A D-DAY hero nicknamed Thumper for his knack of getting things working by hitting them with a hammer has died at the age of 92.
Frank Thorpe, a former chairman of Rotherham Normandy Veterans’ Association, remained independent throughout his life - and was still driving until January.
His death came a day after that of fellow Normandy veteran and friend Cliff Mitchell, who was also 92.
Frank, of Bramley, last appeared in the Advertiser in spring 2016 when - after a lengthy wait - he received France’s top military medal, the Legion d’Honneur.
Daughter Janet Marcroft (68) said: “Dad wouldn’t be told he couldn’t do anything. He was totally independent, to a fault sometimes.
“He loved being a good neighbour and he would clear all the snow from the street until these last couple of years.
“I think the neighbours sometimes watched in dismay at some of the tasks he took on. He just liked to be useful.”
She added: “The Legion d’Honneur arrived on his 91st birthday and he was thrilled to bits. Dad always wanted things done right away, but with this he’d had to wait.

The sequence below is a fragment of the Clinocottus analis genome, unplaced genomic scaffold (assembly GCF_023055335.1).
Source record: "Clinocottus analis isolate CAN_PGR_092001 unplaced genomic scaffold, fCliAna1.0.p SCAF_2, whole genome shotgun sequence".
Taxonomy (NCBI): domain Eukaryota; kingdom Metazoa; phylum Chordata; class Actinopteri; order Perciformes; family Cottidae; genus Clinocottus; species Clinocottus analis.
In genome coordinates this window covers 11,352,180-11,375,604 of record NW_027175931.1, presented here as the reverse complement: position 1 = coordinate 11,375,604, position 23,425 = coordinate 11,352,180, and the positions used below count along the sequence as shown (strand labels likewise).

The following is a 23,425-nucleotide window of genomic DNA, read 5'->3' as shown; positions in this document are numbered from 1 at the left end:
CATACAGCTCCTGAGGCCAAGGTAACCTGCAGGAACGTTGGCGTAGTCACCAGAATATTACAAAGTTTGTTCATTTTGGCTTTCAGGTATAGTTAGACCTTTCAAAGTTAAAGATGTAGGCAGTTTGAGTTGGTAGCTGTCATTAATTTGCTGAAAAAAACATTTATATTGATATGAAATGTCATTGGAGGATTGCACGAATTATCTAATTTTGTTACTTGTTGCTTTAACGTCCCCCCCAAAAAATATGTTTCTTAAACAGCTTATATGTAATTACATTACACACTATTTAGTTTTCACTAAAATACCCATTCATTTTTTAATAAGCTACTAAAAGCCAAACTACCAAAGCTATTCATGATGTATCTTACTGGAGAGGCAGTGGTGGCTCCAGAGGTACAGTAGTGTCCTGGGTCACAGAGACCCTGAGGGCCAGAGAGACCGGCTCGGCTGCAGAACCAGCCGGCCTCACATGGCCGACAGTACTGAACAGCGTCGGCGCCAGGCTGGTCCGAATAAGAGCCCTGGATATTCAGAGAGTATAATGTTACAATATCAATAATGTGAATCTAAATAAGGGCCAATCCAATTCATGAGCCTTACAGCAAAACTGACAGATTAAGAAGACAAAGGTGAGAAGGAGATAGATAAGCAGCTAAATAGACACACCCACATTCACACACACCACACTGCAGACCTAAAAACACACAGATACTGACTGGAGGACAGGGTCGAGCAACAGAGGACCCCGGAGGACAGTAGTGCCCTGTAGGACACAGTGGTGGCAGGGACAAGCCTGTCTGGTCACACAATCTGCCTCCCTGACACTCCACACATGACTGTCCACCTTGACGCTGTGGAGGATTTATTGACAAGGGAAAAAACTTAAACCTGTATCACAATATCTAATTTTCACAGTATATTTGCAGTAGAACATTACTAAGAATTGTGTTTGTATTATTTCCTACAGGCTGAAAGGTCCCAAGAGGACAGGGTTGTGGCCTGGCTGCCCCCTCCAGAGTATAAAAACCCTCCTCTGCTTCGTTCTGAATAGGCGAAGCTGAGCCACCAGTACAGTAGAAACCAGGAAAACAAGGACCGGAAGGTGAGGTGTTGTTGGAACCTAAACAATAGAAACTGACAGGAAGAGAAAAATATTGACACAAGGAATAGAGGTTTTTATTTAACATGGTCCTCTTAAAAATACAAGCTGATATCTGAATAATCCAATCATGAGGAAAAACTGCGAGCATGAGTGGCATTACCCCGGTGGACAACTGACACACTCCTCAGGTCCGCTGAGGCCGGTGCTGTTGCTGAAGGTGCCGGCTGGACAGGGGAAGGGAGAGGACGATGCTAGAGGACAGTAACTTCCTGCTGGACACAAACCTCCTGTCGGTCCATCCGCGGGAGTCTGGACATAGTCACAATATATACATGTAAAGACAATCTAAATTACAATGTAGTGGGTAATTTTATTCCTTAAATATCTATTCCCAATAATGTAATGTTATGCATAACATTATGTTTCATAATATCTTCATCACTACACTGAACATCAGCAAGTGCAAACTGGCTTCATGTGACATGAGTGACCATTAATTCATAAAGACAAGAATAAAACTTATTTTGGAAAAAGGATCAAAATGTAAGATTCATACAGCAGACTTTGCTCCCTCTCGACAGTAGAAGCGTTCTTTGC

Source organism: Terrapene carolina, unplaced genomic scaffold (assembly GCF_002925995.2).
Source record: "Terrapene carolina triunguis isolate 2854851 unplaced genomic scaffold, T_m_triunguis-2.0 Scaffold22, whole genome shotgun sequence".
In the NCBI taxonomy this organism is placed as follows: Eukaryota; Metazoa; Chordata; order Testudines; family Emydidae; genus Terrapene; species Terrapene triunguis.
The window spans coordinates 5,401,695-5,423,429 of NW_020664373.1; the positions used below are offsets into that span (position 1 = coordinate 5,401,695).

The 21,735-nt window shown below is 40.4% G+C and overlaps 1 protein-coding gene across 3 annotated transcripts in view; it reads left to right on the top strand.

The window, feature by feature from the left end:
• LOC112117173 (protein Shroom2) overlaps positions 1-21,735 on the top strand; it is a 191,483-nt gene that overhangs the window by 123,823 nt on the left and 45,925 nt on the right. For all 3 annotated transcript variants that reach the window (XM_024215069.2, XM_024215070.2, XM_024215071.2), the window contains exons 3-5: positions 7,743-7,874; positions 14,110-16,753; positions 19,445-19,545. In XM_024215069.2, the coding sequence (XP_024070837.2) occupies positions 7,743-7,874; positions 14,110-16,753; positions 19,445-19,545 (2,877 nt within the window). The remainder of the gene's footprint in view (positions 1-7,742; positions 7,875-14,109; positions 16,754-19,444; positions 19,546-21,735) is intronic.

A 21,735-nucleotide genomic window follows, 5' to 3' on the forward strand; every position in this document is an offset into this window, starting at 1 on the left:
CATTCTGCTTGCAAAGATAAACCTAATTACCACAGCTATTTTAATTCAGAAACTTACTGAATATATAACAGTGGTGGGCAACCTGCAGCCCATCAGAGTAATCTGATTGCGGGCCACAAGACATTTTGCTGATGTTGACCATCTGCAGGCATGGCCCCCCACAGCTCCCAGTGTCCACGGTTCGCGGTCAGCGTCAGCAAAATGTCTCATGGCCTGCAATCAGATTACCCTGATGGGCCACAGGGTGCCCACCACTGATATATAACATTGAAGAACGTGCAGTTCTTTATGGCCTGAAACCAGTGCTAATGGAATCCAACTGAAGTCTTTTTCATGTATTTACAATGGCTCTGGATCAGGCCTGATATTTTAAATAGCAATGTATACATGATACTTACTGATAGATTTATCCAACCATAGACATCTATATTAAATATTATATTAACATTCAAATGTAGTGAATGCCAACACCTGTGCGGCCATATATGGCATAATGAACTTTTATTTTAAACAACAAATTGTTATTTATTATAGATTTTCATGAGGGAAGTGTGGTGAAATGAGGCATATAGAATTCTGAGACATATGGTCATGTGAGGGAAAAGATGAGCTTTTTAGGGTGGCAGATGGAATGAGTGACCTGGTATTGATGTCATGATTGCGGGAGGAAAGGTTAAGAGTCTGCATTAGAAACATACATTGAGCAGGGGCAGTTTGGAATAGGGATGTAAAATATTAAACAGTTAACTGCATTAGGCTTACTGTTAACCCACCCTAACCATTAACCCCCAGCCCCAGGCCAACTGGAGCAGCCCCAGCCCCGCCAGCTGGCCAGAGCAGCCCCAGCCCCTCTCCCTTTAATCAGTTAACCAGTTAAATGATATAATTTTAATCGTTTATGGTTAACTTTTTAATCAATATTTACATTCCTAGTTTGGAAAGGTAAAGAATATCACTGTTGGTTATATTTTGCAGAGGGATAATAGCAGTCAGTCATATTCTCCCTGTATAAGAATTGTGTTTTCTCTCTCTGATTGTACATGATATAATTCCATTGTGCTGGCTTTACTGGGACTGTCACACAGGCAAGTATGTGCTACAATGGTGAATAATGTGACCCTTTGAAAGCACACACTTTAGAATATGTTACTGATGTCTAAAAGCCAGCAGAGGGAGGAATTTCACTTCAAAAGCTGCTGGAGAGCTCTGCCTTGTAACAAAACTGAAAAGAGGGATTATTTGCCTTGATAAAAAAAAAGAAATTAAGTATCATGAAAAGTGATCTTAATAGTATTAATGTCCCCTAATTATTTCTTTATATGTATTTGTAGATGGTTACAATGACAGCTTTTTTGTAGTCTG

“He actually wrote to the French ambassador about it and he was determined he was going to write to the Queen, too!
“Once it was here, it went round to the neighbours, to Morrison’s, the bowling club. It’s a wonder he didn’t lose it.”
Frank was born in Rawmarsh and worked at Parkgate Iron and Steel from 14, later becoming an apprentice electrician before joining the Royal Navy as a wireman in August 1943.
He met wife Esme while attending naval college in Eastbourne.
After D-Day - and having only met her once - he travelled back to find her.
They tied the knot in 1947 and were married almost 60 years before Esme died in 2006. The couple have two children, Janet and Martin (66), plus three grandchildren and four great-grandchildren.
He went back to the steelworks after the war, becoming electrical section engineer - and earning the Thumper Thorpe moniker.
Janet’s husband Stephen (69) worked with her father - but was unaware they were related to begin with.
He said: “When I took her home for the first time, I didn’t realise I was going to his house. It was quite a shock!”
Janet, of Church Street in Rawmarsh, said her dad opened up more about his war experiences after joining the veterans’ group.
“He enjoyed the social side of it,” she added. “He used to enjoy going places, to parades and D-Day anniversaries. He would travel all the way in his blazer and beret.
“People would go up to him and shake his hand. He revelled in it and enjoyed telling his stories.”
Frank travelled back to Normandy for the 70th anniversary of D-Day in 2014. He described to the Advertiser at the time how the cheering crowds made him feel like Errol Flynn.
Frank died on May 7 and his funeral was held at Rotherham Crematorium last Tuesday with a guard of honour with standards and his medals on display.